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6105.0 - Australian Labour Market Statistics, July 2013  
Previous ISSUE Released at 11:30 AM (CANBERRA TIME) 13/02/2014   
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FLY-IN FLY-OUT (FIFO) WORKERS

Fly-in Fly-out (FIFO) work is defined as “circumstances of work where the place of work is sufficiently isolated from the worker's place of residence to make daily commute impractical”1. The term FIFO covers other long distance commuting employment arrangement, such as drive-in drive-out. The FIFO phenomenon has become more apparent, particularly in remote regions where employment in mining and related industries have increased. FIFO workers may be utilised to deliver a range of services in remote communities, such as health services and supporting infrastructure projects.


USUAL RESIDENCE

How are FIFO workers reflected in the Australian population?
The ABS definition of the Australian population is on a ‘usual residence’ basis. Population estimates are based on Census data and are updated between five-yearly Censuses based on births, deaths, internal migration and overseas migration data2. The definition of usual residence in the Census, and associated population statistics, is the location where a person spends more than six months out of the year. On this basis, some FIFO workers will be included in the usual resident population of their FIFO community, while others will be included in the population of their home city or town.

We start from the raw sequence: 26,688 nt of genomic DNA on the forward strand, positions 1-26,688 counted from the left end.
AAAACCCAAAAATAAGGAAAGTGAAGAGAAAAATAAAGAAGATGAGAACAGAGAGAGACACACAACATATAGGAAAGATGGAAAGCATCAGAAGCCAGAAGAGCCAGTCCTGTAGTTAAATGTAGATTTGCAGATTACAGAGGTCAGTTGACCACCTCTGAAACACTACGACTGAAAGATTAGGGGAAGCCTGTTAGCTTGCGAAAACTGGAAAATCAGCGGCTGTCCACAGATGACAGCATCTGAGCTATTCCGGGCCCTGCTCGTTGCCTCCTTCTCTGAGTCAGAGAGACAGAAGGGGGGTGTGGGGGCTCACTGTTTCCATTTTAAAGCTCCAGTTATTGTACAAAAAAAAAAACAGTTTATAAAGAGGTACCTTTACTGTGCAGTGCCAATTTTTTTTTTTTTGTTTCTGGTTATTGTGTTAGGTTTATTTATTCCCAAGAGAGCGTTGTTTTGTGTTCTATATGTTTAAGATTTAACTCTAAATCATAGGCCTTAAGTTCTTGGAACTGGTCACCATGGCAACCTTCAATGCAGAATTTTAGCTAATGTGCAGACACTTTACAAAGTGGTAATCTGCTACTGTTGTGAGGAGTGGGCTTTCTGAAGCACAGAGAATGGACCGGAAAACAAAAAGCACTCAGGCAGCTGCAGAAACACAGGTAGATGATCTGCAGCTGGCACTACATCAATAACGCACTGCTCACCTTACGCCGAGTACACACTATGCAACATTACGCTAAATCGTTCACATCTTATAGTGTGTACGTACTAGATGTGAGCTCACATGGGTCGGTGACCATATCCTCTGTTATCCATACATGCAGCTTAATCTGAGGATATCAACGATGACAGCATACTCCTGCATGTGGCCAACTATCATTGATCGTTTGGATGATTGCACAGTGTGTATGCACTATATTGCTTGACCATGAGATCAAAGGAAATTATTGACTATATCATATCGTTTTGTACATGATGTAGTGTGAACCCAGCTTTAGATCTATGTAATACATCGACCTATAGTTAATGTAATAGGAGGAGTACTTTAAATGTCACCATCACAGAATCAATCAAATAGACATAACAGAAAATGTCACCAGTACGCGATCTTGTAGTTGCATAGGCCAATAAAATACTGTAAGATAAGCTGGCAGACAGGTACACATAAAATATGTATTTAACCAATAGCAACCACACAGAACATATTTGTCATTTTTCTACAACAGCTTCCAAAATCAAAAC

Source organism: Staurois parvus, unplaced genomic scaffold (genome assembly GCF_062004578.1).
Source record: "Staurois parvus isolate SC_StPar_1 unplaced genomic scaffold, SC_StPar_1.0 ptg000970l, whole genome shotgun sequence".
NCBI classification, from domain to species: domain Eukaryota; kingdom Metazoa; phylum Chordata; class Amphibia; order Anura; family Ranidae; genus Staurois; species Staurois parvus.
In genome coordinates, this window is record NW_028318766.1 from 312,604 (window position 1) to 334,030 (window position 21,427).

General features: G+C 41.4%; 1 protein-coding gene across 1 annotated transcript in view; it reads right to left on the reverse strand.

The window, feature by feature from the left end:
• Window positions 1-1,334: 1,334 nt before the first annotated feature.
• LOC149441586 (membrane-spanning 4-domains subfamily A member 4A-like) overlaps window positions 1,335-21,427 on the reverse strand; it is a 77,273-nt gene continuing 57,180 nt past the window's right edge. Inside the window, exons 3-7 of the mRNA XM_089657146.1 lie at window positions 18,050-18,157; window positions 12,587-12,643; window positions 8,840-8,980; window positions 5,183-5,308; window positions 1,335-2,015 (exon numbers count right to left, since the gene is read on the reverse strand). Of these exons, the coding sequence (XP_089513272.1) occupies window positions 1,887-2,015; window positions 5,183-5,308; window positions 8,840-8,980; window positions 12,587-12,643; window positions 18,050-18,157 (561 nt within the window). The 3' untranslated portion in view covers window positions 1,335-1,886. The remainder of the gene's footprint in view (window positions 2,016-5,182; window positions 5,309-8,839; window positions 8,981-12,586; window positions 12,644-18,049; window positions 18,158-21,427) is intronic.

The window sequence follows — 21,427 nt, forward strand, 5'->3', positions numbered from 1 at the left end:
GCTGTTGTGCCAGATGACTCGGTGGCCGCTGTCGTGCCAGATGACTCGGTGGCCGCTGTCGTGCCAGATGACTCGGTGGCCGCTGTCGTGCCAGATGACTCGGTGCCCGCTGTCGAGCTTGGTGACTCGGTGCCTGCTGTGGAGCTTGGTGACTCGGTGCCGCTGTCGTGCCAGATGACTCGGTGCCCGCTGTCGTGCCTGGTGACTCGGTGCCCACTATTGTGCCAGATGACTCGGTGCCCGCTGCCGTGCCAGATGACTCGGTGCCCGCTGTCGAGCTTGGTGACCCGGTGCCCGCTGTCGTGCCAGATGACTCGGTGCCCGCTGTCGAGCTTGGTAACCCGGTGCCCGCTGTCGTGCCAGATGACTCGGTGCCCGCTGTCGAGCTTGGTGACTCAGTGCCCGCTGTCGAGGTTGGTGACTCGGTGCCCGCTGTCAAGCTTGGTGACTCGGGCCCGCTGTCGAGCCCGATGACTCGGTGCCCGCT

In practice, when FIFO workers respond to the Census, they provide their interpretation of which location they believe to be their usual residence at the time. In some cases, a person may 'fly-in' to multiple locations, or stay in a variety of accommodation throughout the year. For such a person their home city or town may be the only fixed address they can provide, despite being resident there for less than six months of the year. This should be taken into account when using the usual resident population from ABS data to draw conclusions about FIFO and other topics.


LABOUR FORCE SURVEY (LFS)

Where are FIFO workers captured in labour surveys?
The LFS sample frame consists of dwellings, and responses are collected about each usual resident of the selected dwellings. The LFS also includes special dwellings, such as hotels, hostels and staff accommodation. One responsible adult in the selected dwelling usually provides information about all usual resident members of the household. If the city/town home of a FIFO worker is sampled, they will be included or excluded from the survey based on the perception of the survey respondent as to whether the person is a usual resident there. For example, the spouse of a FIFO worker may include that person as a usual member of the household even if they spend more than six months of the year at a different residence.

Due to the usual residence approach, any state/territory or regional level data published from labour household surveys will relate to where people are usually resident, and may not align with where they work. The LFS provides a measure of the employment of people who live in an area and not the levels of employment of the area.